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Buy for $19.93
The best financial planner Michelle Singletary ever knew was Big Mama, her grandmother. Big Mama raised Michelle and her four brothers and sisters on a salary that never reached more than $13,000 a year. Yet at her death, Big Mama owned her own home, had paid off a car loan, and had a beautiful collection of Sunday-go-to-meeting church hats and a savings account that supplemented her Social Security check and small pension. Most important, she had taught Michelle "Seven Money Mantras for a Richer Life". Those mantras serve as the inspiration for this straight-talking audiobook of practical personal financial advice that really works.
The seven money mantras are:
- If it's on your ass, it's not an asset!
- Is this a need or is it a want?
- Sweat the small stuff.
- Cash is better than credit.
- Keep it simple.
- Priorities lead to prosperity.
- Enough is enough.
Michelle Singletary is a syndicated columnist for The Washington Post whose popular personal finance column appears in more than 120 newspapers. She’s also a mother of three children who understands what it’s like to live on a budget.
In a plainspoken, sassy, no-nonsense voice, Michelle provides answers to the financial issues that confront almost every household: how to teach children the value of money; how to address money issues in a relationship or marriage; household saving tips; getting the best loans; and much more.
“This book is about saving enough money to have choices,” she writes. “It’s about feeling free to be cheap if you can’t afford to buy a ton of gifts at Christmas. It’s about eliminating wasteful spending so you can begin to save and invest. It’s full of uncommon commonsense lessons and guidance on the way people should use their money.”
With humor and down-home financial wisdom, Michelle Singletary offers practical and realistic advice that will help you live well with the money you have.
Michelle Singletary on...
Romance and money: “It’s okay to say: ‘Honey, I love you and everything, but if you need money, ask your mama.’”
Credit cards: “We are minimizing our financial potential by making minimum credit-card payments.”
Car buying: “If you want to save money, keep your car until you’re on a first-name basis with the local tow-truck drivers.”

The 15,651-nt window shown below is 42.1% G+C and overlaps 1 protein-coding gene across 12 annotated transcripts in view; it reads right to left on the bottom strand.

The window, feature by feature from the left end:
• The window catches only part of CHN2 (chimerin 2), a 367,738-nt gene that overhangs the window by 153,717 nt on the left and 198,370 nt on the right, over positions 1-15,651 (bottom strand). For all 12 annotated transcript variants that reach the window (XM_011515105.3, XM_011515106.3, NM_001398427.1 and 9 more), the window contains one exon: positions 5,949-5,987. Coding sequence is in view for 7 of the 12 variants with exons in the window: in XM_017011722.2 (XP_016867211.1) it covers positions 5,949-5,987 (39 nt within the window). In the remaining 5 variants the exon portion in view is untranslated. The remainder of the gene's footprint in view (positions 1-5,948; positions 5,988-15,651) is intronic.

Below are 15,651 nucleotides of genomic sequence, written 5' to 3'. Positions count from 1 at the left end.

Leasing a car: “You, too, can drive a car you can’t afford and then have to give it back. It’s crazy.”
Gift giving: “Generosity isn’t about how much you spend. It’s about how much thought you put into the gift.”
Penny pinching: “I once bought a stick-shift car because it was $1,000 cheaper than the automatic in the same model. There was just one little problem. I couldn’t drive a stick-shift. But at least I saved $1,000!”
"Singletary's emphasis on simplicity and common sense make this an excellent primer for the novice financial planner." (Publishers Weekly)
What listeners say about 7 Money Mantras for a Richer LifeAverage Customer Ratings
Reviews - Please select the tabs below to change the source of reviews.
- Nathaniel B.
7 movey mantras
THIS IS A VERY GOOD BOOK BECAIUSE IT IS COMMON BUT MOST PEOPLE DONOT USE COMMON SENSE WHEN IT COMES TO MONEY.I GOT A LOT OUT OF IT.
2 people found this helpful
- Gordon Meyer
7 Ways To Stretch Out A Book
If you're completely new to money management, and have never read a Time magazine or USA Today article on the subject, you'll learn something. Otherwise, only buy this audiobook if you want a light-hearted surface-level review of common-sense practices. For example, don't lease cars. Pay off high-interest credit card bills first. Don't be ashamed of clipping coupons. Don't lend money to people who won't pay it back.
It's rather impressive how the author milks nearly 5 hours out of repeating the same things over and over.
2 people found this helpful